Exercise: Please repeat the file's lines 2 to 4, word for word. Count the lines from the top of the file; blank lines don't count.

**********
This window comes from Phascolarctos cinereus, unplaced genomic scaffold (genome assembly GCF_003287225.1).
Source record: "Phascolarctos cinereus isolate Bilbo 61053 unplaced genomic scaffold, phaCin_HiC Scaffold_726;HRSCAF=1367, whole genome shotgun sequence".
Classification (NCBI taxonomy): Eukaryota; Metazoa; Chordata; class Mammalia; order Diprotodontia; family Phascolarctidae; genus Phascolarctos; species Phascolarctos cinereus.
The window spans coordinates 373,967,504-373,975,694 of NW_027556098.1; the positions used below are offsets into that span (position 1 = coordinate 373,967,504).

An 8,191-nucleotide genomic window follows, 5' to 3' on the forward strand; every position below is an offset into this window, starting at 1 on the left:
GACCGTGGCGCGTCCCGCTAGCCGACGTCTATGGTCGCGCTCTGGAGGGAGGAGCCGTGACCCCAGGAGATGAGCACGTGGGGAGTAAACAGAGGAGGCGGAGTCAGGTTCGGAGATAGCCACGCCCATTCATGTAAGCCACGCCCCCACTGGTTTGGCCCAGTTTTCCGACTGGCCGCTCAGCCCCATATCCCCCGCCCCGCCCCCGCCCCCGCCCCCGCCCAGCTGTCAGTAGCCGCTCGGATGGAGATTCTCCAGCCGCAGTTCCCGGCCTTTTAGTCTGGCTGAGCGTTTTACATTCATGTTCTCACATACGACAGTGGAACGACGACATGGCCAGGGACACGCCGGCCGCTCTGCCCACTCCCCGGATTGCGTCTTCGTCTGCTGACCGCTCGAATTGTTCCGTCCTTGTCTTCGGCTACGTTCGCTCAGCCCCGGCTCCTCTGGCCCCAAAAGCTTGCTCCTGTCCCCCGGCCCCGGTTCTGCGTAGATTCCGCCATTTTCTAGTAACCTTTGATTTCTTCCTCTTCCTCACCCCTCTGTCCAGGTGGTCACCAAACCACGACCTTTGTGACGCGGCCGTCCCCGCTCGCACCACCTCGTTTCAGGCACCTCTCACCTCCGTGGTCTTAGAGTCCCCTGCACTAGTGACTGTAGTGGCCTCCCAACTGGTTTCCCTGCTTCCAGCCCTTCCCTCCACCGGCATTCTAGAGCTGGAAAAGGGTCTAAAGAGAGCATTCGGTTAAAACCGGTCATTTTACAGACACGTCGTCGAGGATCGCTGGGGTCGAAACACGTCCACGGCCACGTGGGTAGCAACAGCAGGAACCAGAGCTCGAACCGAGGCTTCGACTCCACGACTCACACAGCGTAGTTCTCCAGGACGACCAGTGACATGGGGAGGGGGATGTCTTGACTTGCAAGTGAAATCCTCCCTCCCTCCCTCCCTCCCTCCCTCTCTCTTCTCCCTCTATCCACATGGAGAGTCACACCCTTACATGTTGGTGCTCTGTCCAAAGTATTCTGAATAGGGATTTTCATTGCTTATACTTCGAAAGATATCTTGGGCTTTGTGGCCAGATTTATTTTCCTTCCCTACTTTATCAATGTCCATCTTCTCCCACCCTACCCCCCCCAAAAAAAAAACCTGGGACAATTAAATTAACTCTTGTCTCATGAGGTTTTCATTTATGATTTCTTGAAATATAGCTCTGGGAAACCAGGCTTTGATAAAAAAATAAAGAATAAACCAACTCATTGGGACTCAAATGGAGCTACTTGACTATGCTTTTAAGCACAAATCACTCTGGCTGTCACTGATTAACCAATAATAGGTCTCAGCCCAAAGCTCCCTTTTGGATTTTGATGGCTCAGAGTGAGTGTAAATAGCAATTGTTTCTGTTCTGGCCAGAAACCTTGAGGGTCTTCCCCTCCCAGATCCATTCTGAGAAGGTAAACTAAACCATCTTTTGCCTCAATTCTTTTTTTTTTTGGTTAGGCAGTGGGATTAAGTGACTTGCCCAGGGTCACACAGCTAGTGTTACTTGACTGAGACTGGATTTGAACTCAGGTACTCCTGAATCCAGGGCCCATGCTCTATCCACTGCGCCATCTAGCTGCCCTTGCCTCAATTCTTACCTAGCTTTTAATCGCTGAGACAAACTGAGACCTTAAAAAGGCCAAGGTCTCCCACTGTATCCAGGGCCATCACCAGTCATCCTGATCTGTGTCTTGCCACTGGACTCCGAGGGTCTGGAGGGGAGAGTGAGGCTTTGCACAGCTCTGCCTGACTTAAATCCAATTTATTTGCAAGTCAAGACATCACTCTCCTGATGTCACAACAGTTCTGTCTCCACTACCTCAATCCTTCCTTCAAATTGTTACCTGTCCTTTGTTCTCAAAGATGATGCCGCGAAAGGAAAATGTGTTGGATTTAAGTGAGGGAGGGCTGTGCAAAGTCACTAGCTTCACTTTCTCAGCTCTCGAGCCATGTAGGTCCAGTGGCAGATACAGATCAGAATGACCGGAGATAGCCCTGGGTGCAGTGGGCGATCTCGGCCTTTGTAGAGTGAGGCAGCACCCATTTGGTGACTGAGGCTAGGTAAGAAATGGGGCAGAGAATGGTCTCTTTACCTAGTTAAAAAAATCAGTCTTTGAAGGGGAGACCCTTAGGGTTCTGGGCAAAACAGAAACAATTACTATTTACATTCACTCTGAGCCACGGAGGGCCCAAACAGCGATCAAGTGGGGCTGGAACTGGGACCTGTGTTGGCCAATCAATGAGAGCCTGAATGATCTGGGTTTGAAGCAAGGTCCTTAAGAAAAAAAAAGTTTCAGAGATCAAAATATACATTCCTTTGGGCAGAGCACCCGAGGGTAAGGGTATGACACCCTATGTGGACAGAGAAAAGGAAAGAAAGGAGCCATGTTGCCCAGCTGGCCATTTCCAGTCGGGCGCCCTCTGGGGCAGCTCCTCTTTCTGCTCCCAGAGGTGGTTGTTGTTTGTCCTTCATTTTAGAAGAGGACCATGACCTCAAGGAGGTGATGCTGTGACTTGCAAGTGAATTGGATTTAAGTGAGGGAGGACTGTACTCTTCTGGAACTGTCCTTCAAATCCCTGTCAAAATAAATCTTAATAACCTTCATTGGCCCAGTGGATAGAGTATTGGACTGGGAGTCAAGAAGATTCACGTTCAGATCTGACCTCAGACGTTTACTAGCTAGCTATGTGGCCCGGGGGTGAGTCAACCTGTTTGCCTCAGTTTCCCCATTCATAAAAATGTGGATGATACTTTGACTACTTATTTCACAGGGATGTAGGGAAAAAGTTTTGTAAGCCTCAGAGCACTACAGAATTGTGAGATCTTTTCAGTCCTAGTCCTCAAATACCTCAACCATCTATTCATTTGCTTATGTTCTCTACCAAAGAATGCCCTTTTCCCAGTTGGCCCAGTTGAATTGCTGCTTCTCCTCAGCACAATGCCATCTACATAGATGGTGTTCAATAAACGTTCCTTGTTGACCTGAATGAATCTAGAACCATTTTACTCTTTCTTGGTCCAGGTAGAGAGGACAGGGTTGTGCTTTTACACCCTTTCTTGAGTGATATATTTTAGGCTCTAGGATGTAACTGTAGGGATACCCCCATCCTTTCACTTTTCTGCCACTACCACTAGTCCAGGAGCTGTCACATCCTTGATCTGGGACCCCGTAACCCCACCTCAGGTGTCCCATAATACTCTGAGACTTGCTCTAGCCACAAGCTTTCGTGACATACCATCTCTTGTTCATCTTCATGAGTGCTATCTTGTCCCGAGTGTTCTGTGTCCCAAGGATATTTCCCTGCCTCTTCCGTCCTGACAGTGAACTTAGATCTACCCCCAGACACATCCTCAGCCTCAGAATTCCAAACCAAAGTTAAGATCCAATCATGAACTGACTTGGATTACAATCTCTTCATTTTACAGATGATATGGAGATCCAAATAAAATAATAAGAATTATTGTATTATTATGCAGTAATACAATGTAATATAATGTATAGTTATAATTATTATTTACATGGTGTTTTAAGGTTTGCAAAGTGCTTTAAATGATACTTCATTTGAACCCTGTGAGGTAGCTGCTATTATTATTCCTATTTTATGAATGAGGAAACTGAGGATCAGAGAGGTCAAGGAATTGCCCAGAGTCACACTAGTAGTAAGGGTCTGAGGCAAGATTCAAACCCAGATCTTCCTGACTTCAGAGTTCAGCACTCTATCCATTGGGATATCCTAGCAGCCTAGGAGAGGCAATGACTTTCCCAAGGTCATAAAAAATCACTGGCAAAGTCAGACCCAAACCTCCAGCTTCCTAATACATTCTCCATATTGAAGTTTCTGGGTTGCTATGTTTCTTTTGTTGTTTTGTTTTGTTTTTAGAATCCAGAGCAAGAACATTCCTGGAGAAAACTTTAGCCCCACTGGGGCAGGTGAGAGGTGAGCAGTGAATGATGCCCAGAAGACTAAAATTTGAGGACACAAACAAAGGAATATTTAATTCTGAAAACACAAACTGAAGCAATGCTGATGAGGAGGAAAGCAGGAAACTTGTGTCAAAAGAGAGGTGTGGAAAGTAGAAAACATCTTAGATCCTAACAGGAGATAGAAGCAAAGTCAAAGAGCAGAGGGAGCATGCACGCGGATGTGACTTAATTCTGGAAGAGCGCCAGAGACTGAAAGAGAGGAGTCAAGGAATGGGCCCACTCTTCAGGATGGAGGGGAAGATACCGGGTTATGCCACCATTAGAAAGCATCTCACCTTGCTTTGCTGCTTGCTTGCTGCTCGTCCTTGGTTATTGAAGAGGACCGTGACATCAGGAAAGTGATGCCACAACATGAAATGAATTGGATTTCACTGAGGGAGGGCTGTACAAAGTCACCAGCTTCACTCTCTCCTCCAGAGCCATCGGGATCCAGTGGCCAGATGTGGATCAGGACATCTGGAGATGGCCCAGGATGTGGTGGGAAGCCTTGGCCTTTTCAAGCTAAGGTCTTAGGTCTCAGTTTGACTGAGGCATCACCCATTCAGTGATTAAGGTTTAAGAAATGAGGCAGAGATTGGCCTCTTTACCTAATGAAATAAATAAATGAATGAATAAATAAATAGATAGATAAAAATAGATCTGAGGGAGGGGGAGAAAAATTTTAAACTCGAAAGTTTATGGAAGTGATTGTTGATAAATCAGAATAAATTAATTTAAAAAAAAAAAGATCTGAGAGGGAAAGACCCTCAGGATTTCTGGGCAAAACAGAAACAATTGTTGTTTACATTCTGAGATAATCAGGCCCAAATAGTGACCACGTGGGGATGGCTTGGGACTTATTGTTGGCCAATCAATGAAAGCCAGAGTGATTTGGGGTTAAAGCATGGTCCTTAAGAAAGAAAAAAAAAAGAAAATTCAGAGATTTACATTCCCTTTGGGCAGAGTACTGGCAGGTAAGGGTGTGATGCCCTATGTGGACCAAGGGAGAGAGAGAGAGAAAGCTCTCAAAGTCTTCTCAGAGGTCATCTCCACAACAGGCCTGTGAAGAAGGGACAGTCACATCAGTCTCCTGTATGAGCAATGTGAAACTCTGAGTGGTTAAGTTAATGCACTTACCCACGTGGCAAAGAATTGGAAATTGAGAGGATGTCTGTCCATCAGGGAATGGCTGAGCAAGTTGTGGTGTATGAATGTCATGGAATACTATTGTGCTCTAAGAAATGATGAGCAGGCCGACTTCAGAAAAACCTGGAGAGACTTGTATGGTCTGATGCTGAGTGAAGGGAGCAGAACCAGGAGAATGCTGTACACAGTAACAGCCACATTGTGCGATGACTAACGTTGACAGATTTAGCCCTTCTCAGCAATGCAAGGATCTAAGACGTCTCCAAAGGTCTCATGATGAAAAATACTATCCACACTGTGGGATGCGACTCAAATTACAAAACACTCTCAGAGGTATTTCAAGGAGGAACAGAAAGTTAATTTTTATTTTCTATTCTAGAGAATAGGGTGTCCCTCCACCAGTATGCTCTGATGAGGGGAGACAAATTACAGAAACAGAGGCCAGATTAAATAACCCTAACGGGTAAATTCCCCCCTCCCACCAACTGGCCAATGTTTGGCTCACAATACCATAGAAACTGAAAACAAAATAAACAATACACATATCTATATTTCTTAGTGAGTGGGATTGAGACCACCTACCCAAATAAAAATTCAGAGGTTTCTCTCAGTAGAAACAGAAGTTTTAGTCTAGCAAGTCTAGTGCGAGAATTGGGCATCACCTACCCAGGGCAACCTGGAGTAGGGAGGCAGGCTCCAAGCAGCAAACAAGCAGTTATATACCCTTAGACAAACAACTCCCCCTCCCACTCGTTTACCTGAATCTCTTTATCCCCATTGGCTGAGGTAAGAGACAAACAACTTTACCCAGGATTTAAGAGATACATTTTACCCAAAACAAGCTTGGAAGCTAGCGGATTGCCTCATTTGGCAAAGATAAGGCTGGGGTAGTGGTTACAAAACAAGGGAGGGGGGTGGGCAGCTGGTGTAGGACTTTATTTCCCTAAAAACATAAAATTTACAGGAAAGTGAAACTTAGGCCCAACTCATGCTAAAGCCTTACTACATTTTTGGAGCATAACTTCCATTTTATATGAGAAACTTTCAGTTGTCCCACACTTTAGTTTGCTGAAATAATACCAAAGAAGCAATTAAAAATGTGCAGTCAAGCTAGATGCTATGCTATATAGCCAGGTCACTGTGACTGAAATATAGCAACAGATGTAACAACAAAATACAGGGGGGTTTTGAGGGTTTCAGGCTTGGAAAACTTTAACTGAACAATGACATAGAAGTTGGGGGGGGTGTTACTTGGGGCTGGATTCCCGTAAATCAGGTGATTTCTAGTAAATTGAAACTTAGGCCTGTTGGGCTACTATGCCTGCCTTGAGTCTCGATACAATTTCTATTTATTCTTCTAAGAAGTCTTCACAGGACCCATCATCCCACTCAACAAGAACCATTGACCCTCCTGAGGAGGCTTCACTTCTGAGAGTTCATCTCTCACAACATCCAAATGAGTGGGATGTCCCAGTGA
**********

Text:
Source record: "Phascolarctos cinereus isolate Bilbo 61053 unplaced genomic scaffold, phaCin_HiC Scaffold_726;HRSCAF=1367, whole genome shotgun sequence".
Classification (NCBI taxonomy): Eukaryota; Metazoa; Chordata; class Mammalia; order Diprotodontia; family Phascolarctidae; genus Phascolarctos; species Phascolarctos cinereus.
The window spans coordinates 373,967,504-373,975,694 of NW_027556098.1; the positions used below are offsets into that span (position 1 = coordinate 373,967,504).